Troqueer, Kirkcudbrightshire, Scotland Genealogy
This is a guide to the history and major genealogical records of Scotland as they pertain to the parish of Troqueer. To learn more about how to use these records to search for your ancestors, go to the Scotland: Research Strategies.
- 1 History
- 2 Census Records
- 3 Church Records
- 4 Civil Registration Records
- 5 Probate Records
- 6 References
TROQUEER, a parish, in the stewartry of Kirkcudbright, ¾ of a mile (S.) from Dumfries including the burgh of Maxwelltown. This place is supposed to have derived its name from its forming one of the three ancient seminaries in the district, the other two being Lincluden and Newabbey. The parish is bounded on the east by the river Nith. The church is an ancient and handsome structure in good repair, and contains 840 sittings. A chapel of ease was erected some few years since in the burgh of Maxwelltown, containing 1600 sittings.
The New Statistical Account of Scotland (pub. 1834-45) offers uniquely rich and detailed parish reports for the whole of Scotland, covering a vast range of topics including history, agriculture, education, trades, religion and social customs. The reports, written by the parish ministers, are available online at edina.($) Click on ‘Browse scanned pages’ then search the parish reports for your parish of interest. Also available at the Family History Library.
A census is a count and description of the population, taken by the government, arranged by locality and by household. Read more about Scotland Census Records.
Click here for a list of the Family History Library microfilm numbers for the census records of Troqueer as well as the library numbers for any surname indexes available:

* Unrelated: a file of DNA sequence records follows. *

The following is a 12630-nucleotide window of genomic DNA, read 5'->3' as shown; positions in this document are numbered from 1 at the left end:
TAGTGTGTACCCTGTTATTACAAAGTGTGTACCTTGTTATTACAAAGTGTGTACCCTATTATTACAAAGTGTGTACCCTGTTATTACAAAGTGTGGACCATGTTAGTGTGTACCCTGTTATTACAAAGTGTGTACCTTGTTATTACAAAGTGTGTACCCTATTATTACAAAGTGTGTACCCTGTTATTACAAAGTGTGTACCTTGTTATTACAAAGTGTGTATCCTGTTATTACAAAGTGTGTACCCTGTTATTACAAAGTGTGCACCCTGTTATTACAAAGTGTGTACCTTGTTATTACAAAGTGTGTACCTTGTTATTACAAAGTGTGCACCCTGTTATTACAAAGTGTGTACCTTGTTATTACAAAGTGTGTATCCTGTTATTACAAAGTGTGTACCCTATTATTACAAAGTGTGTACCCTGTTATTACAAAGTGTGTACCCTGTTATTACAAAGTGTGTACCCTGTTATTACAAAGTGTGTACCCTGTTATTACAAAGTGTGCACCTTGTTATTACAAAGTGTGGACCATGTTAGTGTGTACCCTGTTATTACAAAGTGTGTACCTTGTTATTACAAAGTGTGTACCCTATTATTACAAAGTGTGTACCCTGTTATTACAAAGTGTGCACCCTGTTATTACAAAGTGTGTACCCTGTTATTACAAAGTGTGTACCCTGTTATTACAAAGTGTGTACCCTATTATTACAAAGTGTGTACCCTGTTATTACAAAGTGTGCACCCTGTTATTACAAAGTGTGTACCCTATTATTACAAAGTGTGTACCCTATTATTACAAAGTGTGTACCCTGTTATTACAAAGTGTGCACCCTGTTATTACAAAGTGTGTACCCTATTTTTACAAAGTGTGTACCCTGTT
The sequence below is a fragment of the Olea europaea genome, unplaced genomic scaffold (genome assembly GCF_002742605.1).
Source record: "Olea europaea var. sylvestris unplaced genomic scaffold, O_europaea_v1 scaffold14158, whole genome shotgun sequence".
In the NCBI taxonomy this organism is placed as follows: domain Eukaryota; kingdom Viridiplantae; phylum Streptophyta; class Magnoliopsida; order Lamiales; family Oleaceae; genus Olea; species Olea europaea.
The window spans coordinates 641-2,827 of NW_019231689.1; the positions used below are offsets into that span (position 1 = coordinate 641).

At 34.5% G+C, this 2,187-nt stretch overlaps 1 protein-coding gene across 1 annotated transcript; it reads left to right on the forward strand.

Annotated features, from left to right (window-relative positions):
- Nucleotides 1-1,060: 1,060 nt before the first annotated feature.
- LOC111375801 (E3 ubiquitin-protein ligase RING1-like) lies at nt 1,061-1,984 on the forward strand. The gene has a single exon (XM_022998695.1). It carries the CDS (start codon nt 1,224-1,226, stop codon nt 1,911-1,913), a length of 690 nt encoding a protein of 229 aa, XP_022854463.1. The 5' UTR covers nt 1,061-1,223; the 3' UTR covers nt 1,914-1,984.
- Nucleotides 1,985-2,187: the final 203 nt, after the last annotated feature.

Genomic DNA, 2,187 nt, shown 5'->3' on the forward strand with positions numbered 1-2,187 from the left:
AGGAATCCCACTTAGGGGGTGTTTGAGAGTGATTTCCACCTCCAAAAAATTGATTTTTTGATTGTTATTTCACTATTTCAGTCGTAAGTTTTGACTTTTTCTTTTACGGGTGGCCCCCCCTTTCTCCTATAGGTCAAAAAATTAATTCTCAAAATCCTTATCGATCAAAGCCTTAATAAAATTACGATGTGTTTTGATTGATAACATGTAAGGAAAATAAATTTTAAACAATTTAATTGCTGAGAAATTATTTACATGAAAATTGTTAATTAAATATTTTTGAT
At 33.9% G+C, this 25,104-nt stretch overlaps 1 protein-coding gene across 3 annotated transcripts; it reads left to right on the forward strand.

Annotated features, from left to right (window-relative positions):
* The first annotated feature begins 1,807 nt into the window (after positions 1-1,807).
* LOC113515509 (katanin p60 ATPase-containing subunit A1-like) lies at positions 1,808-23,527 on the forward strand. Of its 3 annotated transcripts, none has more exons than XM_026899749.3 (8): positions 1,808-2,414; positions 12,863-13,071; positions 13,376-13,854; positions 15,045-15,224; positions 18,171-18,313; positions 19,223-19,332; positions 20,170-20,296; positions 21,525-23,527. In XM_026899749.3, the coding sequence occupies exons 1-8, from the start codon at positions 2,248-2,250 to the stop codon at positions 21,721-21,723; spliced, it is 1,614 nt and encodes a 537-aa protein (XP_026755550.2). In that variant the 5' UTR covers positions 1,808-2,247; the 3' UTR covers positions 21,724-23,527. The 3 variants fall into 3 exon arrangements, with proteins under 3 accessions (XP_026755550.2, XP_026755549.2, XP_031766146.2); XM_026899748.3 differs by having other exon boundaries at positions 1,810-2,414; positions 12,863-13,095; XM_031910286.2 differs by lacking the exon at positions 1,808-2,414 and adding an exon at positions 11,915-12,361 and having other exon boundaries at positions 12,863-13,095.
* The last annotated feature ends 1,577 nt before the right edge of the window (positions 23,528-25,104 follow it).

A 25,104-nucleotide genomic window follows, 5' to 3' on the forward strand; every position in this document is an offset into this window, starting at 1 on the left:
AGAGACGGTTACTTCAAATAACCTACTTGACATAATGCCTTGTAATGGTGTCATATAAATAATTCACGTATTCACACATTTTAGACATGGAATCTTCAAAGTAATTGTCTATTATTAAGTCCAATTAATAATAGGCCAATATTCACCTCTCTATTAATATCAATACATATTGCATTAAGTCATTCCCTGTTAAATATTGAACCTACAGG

|1841||941.49 X22d v. 30|
|1881||6086610 ( 2 fiche)|
The 1901 census of Scotland is indexed on scotlandspeople.($) To use it, you must register and pay a small access fee. All available censuses, 1841-1901, are indexed on this website. It may be easier for you to pay to use the website rather than access indexes through the library.
The Established Church of Scotland was Presbyterian. Read more about Scotland Church Records.
Here are the pre-1855 records that exist for this parish.
Established Church—Old Parochial Registers
|Years Covered||Faqmily History Library Film Number|
|Births:||1690-1764||1068034 item 10|
|1764-1854||1068035 items 1-3|
|1837-1843 - Maxwelltown||1068035 items 1-3|
|Marriages:||1690-1993, 1698, 1718-1723, 1747-1748||1068034 item 10|
|1754-1793, 1805||1068034 item 10|
|1799-1854||1068035 items 1-3|
|Deaths:||1764-1783||1068035 items 1-3|
|1821-1848 - Maxwelltown||1068035 items 1-3|
Condition of Original Registers
Indexed: For an index to these records, see Scotland’s People website, a pay-for-view website. The Scottish Church Records Index is also still available at the Family History Library in Salt Lake City. Some records may also be indexed in other FamilySearch collections for Scotland.
Births: Births are intermixed with marriages until March 1693. There are no entries May 1697–May 1698, January 1718–June 1734, and October 1737–December 1742 except one entry. There is a duplicate of the portion October 1698–January 1704. There are no entries July 1787–July 1788. Mothers' names are not recorded before 1718.
Marriages: There are no entries March 1693–June 1698, July 1700–April 1718, April 1723–April 1747, February 1748–August 1754, December 1764–August 1766, or July 1783–July 1788. After August 1793, the record appears to be chiefly one of proclamation fees and fees paid for irregular marriages.
Deaths: Record of burials.
Source: Key to the Parochial Registers of Scotland, by V. Ben Bloxham, pub. 1970. Family History Librarybook 941 K23b.